"It’s Thanksgiving. You’ve hooked up with the relatives, savored the great feast and enjoyed the tryptophan-induced nap. Now it’s time to organize a trip to the movies. Ah, but what to see?
Family trip with the kids
Disney’s Enchanted is the clear choice. The romantic comedy about an animated princess and prince transported to the live-action world is charming and easy to watch. As the princess, Amy Adams carries the film with a funny, bright-eyed performance. The best thing about the film is that the people in the live-action world are portrayed without cynicism.
Avoid Mr. Margorium’s Wonder Emporium, a too-mild fantasy with a slightly embarrassing performance by Dustin Hoffman in the title role. This one will have everyone except the 5-year-olds squirming, and I’m not positive about them.
Family trip without the kids
August Rush is a sentimental urban fantasy with lots of music about a kid seeking his long-lost parents through the magic of song. I haven’t seen it, but the romantics I know that attended the sneak previews thought it was wonderful. And don’t overlook This Christmas, one of those sprawling home-for-the-holidays movies. Yes, I know you’re already dealing with an influx of relatives, but watching movie families fuss and fret generally makes it easier to deal with the soap operas at home.
Adults looking for serious fare
Before the Devil Knows You’re Dead, Sidney Lumet’s non-linear exploration of a botched robbery involving two brothers, has been getting great reviews. While I appreciated the performances of lead actors Philip Seymour Hoffman and Ethan Hawke, I was never engaged by their characters and thought the whole thing played like one of those Quentin Tarantino knock-offs that came out after Reservoir Dogs and Pulp Fiction. I suggest you opt for No Country for Old Men, the Coen brothers’ powerful thriller/character study about a psycho-killer, a sheriff and a regular Joe who makes one very bad mistake. Javier Bardem, Tommy Lee Jones and Josh Brolin are aces in the lead roles, the Coens are in top form and the way they wrap up the film will give you something to talk about on the way home.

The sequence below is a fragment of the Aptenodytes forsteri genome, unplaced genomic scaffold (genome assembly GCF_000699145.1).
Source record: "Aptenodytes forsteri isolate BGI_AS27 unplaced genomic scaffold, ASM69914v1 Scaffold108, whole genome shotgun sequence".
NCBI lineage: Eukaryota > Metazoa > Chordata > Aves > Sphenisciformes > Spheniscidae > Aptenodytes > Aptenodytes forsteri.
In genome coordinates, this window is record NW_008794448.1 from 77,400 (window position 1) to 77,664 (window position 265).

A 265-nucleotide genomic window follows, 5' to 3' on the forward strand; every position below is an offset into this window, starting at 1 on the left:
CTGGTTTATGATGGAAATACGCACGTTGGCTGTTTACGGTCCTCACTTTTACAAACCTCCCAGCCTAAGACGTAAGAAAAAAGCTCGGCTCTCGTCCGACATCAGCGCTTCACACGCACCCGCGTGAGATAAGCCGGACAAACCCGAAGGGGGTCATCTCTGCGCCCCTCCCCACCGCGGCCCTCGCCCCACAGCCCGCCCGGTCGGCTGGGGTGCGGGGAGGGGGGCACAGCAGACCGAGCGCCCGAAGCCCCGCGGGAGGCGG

For event movie fans
The Mist is a scary enough adaptation of Stephen King’s novella about monsters in the fog. Unfortunately, it’s mean and the ending is so damn depressing that you’ll need to see Enchanted afterwards just to level out. Beowulf would be a solid action adventure flick, but the motion-capture animation employed by the director doesn’t cut the mustard. As a result, the characters’ faces aren’t expressive enough and the whole film plays like a puppet show with delusions of grandeur. If you must see it, however, see it in 3D on the giant screen at the IMAX downtown.
For the adventurous
You have much from which to choose. I’m Not There is a dreamlike documentary about Bob Dylan, with a number of actors playing different aspects of him, including the impressive Cate Blanchett. The surrealism may bother some in your group, but they probably won’t admit it. The King of Kong is an acclaimed documentary about the battle between Donkey Kong experts and Punk’s Not Dead offers mucho music, but don’t overlook Wristcutters: A Love Story, a black comedy about a special afterlife for those who died by suicide. Perfect fare for an edgy Thanksgiving.